Album Review: Okkervil River – Away

Will Sheff lives with ghosts while also resolutely moving forward




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On a warm Austin evening in late June, Okkervil River returned home for the first stop of their current tour, debuting material from their ninth studio LP, Away. The show was a part of a mini-festival sponsored by Lone Star, the pride of cheap Texan beer, and a sizable crowd filled the Stubb’s Amphitheater. Onstage with a different lineup than the last time they were in town, the band played new songs, but also dipped back in their catalog to play a handful of tracks from Black Sheep Boy. Towards the front of the venue, a couple hundred diehard fans sang back every word, and though the band and city had changed, for a few minutes it felt like 2005 again. Will Sheff smiled at the end of the set, remarking that he didn’t know what to expect being back in Austin, but the warm reception was the best possible outcome.

Nostalgia is a powerful emotion, one that Sheff explored in detail on 2013’s The Silver Gymnasium. Rarely examined is the flip side of that coin, the disconnect from the present that causes one to seek out the fond memories of the past. That sense of feeling lost, walking through life as a ghost in a world you no longer recognize, is what Sheff confronts throughout Away. On his most patient and considered record yet, he’s full of questions about his life, friends, family, career, and what it all means, what may be a midlife crisis on record.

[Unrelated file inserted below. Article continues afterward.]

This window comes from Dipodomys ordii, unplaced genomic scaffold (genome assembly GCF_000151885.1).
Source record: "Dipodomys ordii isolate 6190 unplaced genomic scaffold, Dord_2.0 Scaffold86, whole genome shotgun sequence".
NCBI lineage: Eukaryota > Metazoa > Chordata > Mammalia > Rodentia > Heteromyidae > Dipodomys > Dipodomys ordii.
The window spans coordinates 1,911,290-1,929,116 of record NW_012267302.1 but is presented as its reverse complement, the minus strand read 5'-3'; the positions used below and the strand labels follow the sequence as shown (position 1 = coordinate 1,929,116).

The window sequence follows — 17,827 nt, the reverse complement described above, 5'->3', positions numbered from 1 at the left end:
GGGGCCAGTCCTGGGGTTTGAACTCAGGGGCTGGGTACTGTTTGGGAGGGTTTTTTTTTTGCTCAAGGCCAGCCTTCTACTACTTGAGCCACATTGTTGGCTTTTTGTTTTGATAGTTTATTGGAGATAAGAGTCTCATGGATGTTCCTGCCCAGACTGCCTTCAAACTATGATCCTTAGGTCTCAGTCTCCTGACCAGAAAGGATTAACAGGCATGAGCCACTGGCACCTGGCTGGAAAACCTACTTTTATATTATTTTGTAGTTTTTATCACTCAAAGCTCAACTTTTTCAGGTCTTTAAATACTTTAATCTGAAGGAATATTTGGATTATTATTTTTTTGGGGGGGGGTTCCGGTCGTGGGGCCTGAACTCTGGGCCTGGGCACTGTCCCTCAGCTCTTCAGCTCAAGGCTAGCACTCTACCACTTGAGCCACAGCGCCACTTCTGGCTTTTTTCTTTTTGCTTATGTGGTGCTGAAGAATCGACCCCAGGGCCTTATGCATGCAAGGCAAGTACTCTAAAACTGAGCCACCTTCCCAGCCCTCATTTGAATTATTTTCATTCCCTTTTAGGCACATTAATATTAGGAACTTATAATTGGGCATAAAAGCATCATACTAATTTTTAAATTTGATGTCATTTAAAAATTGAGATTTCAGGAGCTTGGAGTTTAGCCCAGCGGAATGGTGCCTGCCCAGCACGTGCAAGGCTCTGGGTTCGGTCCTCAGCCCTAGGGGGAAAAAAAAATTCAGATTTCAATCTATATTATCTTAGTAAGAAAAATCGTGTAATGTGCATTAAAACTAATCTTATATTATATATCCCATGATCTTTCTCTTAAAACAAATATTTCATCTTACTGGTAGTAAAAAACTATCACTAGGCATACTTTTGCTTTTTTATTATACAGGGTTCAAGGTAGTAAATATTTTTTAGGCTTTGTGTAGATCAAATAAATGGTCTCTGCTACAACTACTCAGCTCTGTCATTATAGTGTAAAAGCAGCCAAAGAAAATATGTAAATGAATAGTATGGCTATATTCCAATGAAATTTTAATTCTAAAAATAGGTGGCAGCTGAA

Recorded during a tumultuous shift in Sheff’s life, with both the reorganization of his band’s lineup and the death of his grandfather and idol T. Holmes “Bud” Moore, Away is an album of transition and contemplation. While not consumed by grief, that loss serves as the album’s catalyst, especially on the thunderous opener, “Okkervil River RIP”. Coupled with a music video where Sheff lies in a coffin while a preacher played by Tim Blake Nelson delivers a fiery eulogy, the song is equal parts cathartic and haunting, not an elegy for a career, but a solemn resignation that a time has passed that you cannot return to. Unlike the Sheff of 2007 who filled The Stage Names with classic rock callbacks on songs like “Plus Ones”, this Sheff invokes the stories of the deaths of artists like The Force MDs and Judee Sill attempt to discover what the point of it is. By the end of the song, he’s wandering a skating rink, watching a younger band play, and pleading to hear a cover song, a glimpse of a time long gone.

That sense of drifting through life pops up frequently. On the especially poignant “Call Yourself Renee,” Sheff uses a complex non-linear narrative to tell the tale of a character who just took off, finding happiness in the small moments like picking up fast food or wandering through racks of men’s shirts at a Vero Beach Dillard’s. Over a lilting guitar and lush orchestration, the character finds peace and comfort in isolation, content with a fate hoping that “the universe has something really to do for me.” With sublime harmony vocals from Marissa Nadler and former bandmate Jonathan Meiburg, Sheff evokes quiet devastation, finding nuance and empathy within.